Ontario presents many opportunities to learn about First Nations history and enjoy the unique cultures found throughout the province. Here are a few ideas for engaging more deeply with the first peoples to inhabit this area:
You can’t get further off the beaten path in Ontario than Moose Factory. Only accessible by train (to Moosonee) and water taxi, this remote First Nations community has created Cree Village Ecolodge. A warm retreat in the sub-arctic, the ecolodge celebrates and shares the cultural history of the area. The ecolodge offers modern accommodations and a restaurant in the shaapuhtuwaan (Great Hall). Explore the island with its 17th century Hudson Bay buildings, artefacts, and cemetery as well as the Cree Cultural Centre. Guided or self-guided nature tours and canoe rides are available as well.
Kay-Nah-Chi-Wah-Nung, the Place of the Long Rapids, is home to the Anishinaabeg of Rainy River First Nations. This National Historic Site was an important burial ground and the centre of North America’s vibrant First Nations trading network. Learn more about the area’s natural and cultural history through interpretive displays, including a sturgeon aquarium. Take a golf cart out to tour the burial mounds or walk/cycle the maintained trails. Don’t miss the restaurant, which features local dishes, including wild rice soup, the walleye shore lunch, and an ‘Indian taco’ (on fry bread).
Crawford Lake Conservation Area, famous for its fifteenth-century Iroquoian village with reconstructed longhouses, takes a different look at the maple harvest with a Sweet Water festival. First Nations peoples used methods similar to those used by pioneers to create their own syrupy goodness, but they called it sweet water. See a sweet water demonstration and taste different types of syrup to find your favourite (you may be surprised to learn that trees other than sugar maples can be tapped to make syrup). Try a stick of snow-made maple taffy as you enjoy the 19 km of hiking trails.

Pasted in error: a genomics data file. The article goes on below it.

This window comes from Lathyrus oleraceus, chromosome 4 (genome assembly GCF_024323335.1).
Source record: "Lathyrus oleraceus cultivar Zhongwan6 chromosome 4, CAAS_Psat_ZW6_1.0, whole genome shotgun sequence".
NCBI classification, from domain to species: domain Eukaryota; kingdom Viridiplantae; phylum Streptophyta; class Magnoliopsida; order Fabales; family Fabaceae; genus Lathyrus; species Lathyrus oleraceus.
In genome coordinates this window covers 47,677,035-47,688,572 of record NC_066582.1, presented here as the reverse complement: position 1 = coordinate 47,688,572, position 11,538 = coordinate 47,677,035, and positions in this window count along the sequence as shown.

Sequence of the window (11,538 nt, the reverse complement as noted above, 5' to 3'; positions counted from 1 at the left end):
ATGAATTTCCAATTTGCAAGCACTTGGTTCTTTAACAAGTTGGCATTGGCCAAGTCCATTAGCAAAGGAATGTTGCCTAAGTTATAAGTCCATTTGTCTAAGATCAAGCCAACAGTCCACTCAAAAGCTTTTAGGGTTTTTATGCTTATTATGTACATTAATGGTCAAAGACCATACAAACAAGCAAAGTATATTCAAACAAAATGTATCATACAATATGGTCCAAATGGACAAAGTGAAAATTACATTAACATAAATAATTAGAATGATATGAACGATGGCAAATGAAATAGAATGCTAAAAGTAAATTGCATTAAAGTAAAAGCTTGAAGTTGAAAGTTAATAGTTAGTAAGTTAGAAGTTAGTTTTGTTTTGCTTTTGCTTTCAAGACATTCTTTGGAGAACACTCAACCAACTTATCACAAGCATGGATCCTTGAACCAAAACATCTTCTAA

Great Spirit Circle Trail
offers one of Ontario’s most extensive programs of tours and experiences led by First Nations guides. You can paddle your way to the heart of Manitoulin Island, walk the famous Cup and Saucer hiking trail, or take a medicine walk to learn about native plants and how they are used by First Nations for health and wellbeing. They also offer glamping retreats in authentic teepees with king size beds.
There are many pow wows held across the province. Visitors of all backgrounds are encouraged to attend to learn more about First Nations culture, food, dance and dress. This is a great website
with dates of upcoming pow wows as well as advice on pow wow etiquette. One of the largest and longest running pow wows is Wiikwemkoong Pow Wow
, held annually in August (on Manitoulin Island on land that is the only recognized unceded First Nations land in Canada).
Also found in Wiikwemkoong is the Debajehmujig Theatre Group
. The group presents its productions at the the Holy Cross Mission Ruins in Wikwemikong on Manitoulin Island - stunning stone ruins with open-air seating for 125. In addition to performing plays and music and dance events at the ruins, the company also puts on shows at the Debajehmujig Creation Centre. Featuring First Nations actors telling First Nations stories through a variety of mediums, visitors are sure to be educated and engaged.
A visit to the Huron Museum
to tour the palisaded village that recreates the Huron way of life a thousand year ago. You’ll see several longhouses, complete with cooking fires, sleeping platforms, hanging pelts, and baskets of smoked fish, dried corn, and tobacco. The village includes a medicine man’s lodge, a wigwam for visiting tribes, a sweat bath, and lookout tower. A variety of implements are displayed, from hide scrapers to moss racks (cradles), and lacrosse sticks to canoes.
The nearby Sainte-Marie Among the Hurons is an accurate reconstruction of the seventeenth-century Jesuit mission that was Ontario’s first European community. There are a variety of special events throughout the year, including for National Aboriginal Day and the First Light Festival in late November in the lead up to Christmas.